Anina moved to an alternative community centre when she was a young girl. Her father promised her the family wouldn’t be split up, but soon after they got there he was sent away to another centre. Before he left he signed papers giving legal guardianship of Anina to the leader at the centre, Zu Chang, and his acolyte, Lesia.
It was Lesia’s job to look after the children. They went to the local primary school, and did high school studies by correspondence. They had jobs around the centre, and practised the community teachings.
When Anina was in her mid-teens, Chang began sexually abusing her. She turned to Lesia for help but got none. ‘She was extremely violent’, Anina told the Commissioner. ‘I was really terrified of her … She would say “It’s my duty to please Chang … his needs are very important to be met, and people like me get sent far far away if you don’t comply”.’
It was unthinkable to resist, Anina recalled. ‘If I said no to either her or Chang I was saying no to … God.’
The physical, psychological and sexual abuse were ongoing. Chang raped Anina repeatedly and sexually harassed her.
‘He used to grab your boobs and you’d try fight him off … You never got away from it. It was just like a pinch here, a grab there, a finger up your vagina – it just didn’t stop. It was just relentless.’
As she got older, Chang and Lesia told Anina she wasn’t smart enough to continue her high school education. Instead, they wanted her to become a teacher for the community. They told her she didn’t need the world, or the education the world was offering.
‘I needed education from them because they had plans for my life’, Anina said. ‘I used to wake up every morning thinking “If this is what life is, I don’t want it”.’
Throughout these years Anina was always hungry and always tired. She’d be woken at night to do whatever Chang required of her, then have to get up early to do work.
‘In the end I started to hate, and get really angry’, she said. She became really difficult, and Chang turned his attentions elsewhere. In her late teens she escaped the centre and moved far away.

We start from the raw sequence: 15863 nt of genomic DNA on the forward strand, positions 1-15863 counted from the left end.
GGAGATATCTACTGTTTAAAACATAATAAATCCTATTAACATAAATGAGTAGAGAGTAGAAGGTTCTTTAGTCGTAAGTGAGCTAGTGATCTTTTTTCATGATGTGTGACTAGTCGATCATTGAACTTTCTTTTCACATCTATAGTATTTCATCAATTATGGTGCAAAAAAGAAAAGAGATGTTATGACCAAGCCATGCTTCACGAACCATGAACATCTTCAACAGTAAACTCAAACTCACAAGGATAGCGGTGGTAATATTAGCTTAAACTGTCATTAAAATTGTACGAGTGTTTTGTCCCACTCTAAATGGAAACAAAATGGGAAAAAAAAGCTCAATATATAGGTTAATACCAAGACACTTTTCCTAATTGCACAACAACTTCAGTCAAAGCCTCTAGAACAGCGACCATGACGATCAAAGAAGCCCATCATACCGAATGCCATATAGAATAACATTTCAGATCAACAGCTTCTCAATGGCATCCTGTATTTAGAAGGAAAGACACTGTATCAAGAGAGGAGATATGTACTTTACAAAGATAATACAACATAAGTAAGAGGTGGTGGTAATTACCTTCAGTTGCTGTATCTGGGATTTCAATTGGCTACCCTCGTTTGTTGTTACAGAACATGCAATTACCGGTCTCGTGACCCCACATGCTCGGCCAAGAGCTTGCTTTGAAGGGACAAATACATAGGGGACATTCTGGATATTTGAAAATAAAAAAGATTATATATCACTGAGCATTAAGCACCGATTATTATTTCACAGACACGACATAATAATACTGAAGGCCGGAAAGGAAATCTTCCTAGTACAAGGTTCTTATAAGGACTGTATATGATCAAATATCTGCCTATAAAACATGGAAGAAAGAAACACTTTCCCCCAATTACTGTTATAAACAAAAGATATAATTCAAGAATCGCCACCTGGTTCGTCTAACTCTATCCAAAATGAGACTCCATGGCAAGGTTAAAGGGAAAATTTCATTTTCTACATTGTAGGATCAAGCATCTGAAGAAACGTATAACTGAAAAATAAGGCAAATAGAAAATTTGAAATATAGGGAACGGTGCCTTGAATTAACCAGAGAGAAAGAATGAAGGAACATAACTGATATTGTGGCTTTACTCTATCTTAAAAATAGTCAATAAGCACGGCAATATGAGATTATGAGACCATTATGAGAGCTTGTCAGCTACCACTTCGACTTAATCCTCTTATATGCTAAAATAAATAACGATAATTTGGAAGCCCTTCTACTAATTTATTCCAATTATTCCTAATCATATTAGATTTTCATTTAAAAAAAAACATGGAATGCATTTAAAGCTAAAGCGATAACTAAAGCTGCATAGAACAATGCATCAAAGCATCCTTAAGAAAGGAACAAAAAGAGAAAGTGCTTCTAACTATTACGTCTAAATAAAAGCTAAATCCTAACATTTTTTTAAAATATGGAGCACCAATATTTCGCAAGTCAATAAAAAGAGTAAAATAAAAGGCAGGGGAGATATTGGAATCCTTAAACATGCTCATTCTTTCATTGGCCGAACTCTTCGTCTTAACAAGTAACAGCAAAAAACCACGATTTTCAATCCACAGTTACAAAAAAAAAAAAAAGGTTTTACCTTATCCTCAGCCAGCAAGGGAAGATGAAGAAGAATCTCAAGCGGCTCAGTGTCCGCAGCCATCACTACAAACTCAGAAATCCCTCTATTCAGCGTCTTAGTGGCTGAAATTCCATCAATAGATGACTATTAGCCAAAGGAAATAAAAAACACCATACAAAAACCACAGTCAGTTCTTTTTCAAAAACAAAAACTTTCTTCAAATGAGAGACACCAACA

Sometime later she got involved in legal action against Chang and discovered that others had been abused too. That news ‘totally floored me’, she said. ‘I thought I was the only one and it turned out everyone was.’
The legal action against Chang by a number of victims succeeded in just one of the cases, and that conviction was overturned on appeal after he had served part of a jail term. He died shortly after.
It is now accepted by the community that the stories of abuse were true. Anina, though, feels that nobody at the community has ever acknowledged what happened to her, or taken responsibility for it.
It wasn’t just the sexual abuse, she told the Commissioner, but also the continuous psychological abuse. And as well there was the constant indoctrination.
‘My whole life has been ruined. I hate to think of it like that. I want to be positive but, you know … I’m a smart enough person to have a professional job, and an income, but I haven’t been able to really work properly my whole life. I can’t cope with stress. I’ve been on and off welfare my whole life, trying to manage trauma and anxiety. It’s like trauma is just sitting under there and the smallest thing makes it go off. Even now … I feel like I’m on the outside looking in on normal life.’